Author Topic: Phase 45 unbalanced sweep  (Read 233 times)


Phase 45 unbalanced sweep
« on: February 11, 2018, 05:15:27 AM »
I'm back begging for help again. I finally built a Phase 45 on the tone pad pcb and build doc, here:  It's way more of a phaser than I had expected, wish I'd built it earlier now.  Most accounts I had read (and YouTube demos I've watched) gave me the impression that this was a fairly subtle phaser but it sounds pretty huge to my ears (not a bad thing!). There's a strong chance there's nothing wrong and I'm just being dim here, but the Sweep" doesn't sound even to me. Not sure how best to describe it, unbalanced? Uneven, lopsided? The lower half of the Sweep seems to be over too quickly and the upper half of the seems to drag on for ages.  I've been adjusting the trim pot by ear as per the GGG build instructions. The sweetspot is fairly easy to find but I wonder if I'm missing something that I could only dial in with a lighter touch or a multi-turn trimmer. I also understand there's two 10k resistors that should be closely (perfectly?) matched that I didn't pay attention to when building, so I'm not sure what to look at first. There's also the possibility my jfets aren't as well matched at my jfet Matcher implied (

I'm not sure where to look first, the trim pot, the jfets, the 10k resistors or something else entirely. If I recall correctly the only parts substitutions I made were using 2n5457 as the jfets and a 200k trimmer. Also a 1m Linear Pot with a resistor across lugs 1+3 in an attempt to get an anti-log 500k.

Any nudges in the right direction would be hugely appreciated. I can provide voltages and the matched jfet values if they would help.  Cheers in advance!  :icon_twisted:

R O Tiree

Re: Phase 45 unbalanced sweep
« Reply #1 on: February 11, 2018, 06:52:11 AM »
Most of them do that.  The only ones that don't will have an LFO that pushes out a hyper-triangle waveform.

OK, the LFO you have in there is linear... triangular... smoothly ramps up, smoothly ramps down, so many volts per second rise/fall rate.  But our ears' perception of frequency is nowhere near linear - it doubles every octave.  So, say the LFO starts at 0.5V (it probably doesn't, but let's keep the maths simple) - by the time it gets to 1V, the "phase frequency", for want of a better term, has doubled.  The LFO now needs to get to 2V to double the phase frequency again, and 4V to re-double it and then 8V.  The voltage required to get the same-size "step", as our ears perceive it, has to double every time.  So...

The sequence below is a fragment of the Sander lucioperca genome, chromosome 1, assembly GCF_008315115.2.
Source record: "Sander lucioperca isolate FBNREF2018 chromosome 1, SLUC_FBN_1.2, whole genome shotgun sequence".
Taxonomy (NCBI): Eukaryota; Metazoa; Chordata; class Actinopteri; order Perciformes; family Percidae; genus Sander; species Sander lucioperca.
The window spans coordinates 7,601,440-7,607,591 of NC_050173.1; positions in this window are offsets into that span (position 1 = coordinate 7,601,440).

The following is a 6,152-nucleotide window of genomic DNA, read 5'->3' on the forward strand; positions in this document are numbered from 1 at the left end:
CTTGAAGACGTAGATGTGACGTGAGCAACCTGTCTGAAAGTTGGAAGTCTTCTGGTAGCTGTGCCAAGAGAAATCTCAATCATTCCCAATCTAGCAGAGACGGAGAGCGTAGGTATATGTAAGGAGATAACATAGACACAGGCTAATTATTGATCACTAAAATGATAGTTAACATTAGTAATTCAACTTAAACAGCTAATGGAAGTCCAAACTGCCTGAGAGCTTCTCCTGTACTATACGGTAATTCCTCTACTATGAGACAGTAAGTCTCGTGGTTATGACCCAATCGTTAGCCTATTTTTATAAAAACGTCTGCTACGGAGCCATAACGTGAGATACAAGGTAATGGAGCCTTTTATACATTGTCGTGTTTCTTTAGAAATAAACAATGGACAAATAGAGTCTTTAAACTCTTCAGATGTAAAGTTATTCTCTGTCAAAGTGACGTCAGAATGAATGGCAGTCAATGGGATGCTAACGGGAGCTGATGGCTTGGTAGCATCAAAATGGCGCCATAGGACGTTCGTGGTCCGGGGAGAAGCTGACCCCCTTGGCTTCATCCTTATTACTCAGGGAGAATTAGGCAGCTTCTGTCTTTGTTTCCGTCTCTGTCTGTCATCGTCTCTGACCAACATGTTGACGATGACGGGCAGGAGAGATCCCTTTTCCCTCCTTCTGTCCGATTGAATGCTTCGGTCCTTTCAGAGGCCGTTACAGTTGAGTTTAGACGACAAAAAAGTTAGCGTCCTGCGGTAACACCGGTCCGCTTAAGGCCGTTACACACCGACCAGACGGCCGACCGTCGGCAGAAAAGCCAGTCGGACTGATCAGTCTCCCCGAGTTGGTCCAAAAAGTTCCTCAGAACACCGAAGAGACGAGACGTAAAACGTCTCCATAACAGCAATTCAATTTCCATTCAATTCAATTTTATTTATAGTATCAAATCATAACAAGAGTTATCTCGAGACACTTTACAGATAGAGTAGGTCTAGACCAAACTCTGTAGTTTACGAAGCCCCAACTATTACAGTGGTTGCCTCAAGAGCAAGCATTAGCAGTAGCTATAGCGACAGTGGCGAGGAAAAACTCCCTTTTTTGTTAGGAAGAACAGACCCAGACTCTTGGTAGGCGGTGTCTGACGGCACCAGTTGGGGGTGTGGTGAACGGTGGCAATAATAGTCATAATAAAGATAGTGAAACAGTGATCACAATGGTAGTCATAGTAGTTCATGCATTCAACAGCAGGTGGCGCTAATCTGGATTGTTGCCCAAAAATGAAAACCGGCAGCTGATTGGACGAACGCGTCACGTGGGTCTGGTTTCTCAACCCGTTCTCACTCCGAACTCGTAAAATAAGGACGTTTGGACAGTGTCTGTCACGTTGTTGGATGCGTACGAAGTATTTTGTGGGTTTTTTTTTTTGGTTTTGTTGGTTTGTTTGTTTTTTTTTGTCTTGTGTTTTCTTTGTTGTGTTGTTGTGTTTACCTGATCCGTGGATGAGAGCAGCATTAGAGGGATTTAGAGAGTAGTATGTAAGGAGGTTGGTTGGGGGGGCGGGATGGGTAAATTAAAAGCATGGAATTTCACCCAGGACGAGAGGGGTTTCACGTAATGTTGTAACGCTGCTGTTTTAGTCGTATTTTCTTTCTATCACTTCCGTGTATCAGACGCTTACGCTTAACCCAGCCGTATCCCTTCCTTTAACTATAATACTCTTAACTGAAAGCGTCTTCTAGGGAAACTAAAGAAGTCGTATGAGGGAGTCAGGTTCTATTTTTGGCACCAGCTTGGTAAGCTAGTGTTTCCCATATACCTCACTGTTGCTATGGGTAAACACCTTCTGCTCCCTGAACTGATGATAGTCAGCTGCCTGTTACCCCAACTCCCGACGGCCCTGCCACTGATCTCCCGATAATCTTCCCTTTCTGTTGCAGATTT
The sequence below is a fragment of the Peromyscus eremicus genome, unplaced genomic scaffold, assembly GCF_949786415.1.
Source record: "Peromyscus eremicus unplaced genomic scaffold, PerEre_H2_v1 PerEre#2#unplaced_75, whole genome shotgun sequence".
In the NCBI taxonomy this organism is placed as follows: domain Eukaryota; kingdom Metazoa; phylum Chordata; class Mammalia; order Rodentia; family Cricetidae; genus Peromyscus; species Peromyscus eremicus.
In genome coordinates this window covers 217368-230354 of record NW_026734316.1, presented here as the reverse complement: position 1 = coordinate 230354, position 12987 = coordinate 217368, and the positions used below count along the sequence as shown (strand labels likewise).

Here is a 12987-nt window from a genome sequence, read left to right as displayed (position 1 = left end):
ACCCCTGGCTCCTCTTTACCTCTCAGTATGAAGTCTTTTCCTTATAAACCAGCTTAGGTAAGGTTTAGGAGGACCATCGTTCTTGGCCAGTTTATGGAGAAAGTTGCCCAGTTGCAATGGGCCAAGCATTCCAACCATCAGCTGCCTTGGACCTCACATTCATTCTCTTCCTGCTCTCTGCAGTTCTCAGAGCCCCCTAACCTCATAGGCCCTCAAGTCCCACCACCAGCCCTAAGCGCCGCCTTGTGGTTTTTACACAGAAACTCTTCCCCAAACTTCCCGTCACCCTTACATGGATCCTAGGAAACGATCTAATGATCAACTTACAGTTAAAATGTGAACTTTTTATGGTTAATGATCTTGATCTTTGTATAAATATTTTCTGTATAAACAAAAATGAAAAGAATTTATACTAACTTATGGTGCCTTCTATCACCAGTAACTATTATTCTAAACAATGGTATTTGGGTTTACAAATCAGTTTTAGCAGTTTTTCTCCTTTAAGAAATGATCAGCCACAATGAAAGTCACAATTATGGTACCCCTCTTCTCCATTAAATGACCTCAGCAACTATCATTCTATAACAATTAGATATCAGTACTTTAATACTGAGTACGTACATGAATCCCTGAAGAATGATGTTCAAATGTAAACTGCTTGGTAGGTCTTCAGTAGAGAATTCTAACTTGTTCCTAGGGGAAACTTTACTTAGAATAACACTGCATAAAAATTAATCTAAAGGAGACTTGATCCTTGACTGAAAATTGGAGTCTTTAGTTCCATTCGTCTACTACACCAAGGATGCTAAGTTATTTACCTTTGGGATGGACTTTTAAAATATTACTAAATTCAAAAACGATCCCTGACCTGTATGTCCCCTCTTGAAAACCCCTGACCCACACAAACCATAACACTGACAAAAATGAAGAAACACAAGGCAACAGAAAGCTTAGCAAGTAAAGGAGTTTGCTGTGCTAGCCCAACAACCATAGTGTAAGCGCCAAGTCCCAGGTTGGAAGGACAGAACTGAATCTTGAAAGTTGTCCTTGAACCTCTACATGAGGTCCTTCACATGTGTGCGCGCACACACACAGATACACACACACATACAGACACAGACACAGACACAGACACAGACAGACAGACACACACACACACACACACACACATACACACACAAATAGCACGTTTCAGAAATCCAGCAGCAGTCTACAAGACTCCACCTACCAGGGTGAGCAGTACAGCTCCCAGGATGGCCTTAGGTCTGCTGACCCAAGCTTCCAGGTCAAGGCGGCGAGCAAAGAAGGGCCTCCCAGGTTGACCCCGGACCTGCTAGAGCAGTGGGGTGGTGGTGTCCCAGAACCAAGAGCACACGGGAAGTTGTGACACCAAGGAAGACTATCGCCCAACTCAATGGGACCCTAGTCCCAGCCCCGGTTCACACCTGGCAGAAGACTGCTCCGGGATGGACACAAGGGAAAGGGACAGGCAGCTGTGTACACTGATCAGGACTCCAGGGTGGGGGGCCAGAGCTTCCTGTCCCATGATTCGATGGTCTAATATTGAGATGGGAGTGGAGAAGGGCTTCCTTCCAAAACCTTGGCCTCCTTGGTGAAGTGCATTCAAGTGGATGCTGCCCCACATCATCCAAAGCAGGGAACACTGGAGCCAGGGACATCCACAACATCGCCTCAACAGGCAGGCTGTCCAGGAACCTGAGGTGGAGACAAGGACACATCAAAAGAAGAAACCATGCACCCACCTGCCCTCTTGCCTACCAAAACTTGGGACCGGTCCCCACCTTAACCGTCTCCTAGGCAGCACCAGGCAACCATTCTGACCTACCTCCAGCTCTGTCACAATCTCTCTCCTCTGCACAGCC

A hyper-triangle ramps up slowly to start with, increasing its slope as time marches on.  When it hits the top stop, it ramps down sharply to begin with, gradually flattening out until it reaches the bottom stop.  There's a post from about 4 years ago where this is explored, a bit, with an interesting reply (reply 7) from Mark Hammer about the potential drawbacks and how EHX solved the problem.

There's a neat circuit, if you want to check this out, here at birthofasynth that converts a triangular waveform (which you're already getting from your existing LFO) into a sine or hyper-triangle.  The circuit as shown runs off +15/0/-15V, but you can run it off 9V/0V (bias at the LFO's Vref, of course).  The trimpot at R1 adjusts the shape of the sine wave (which you'll need to do to get a good hyper-triangle shape later).  The pot at R6 will give you a sine wave in the centre, hyper-triangle at one extreme and inverted hyper-triangle at the other.  Once you've found which way round that is, hard wire it.  Not many components and you can always install a switch for LFO source if you run into the problems Mark Hammer mentioned in my first link.
« Last Edit: February 11, 2018, 06:55:23 AM by R O Tiree » fritter and waste the hours in an off-hand way...


Re: Phase 45 unbalanced sweep
« Reply #2 on: February 11, 2018, 03:09:50 PM »
Ah cool, thanks! I understood just about enough of that to gather that the phaser is okay.  I had a quick play around again today and I'm much much happier with it knowing its meant to be a bit lopsided. Sounds good all the same!

That is a neat circuit you linked! I was bracing myself for something complex but that looks totally doable on breadboard. Something for a rainy day. Thanks!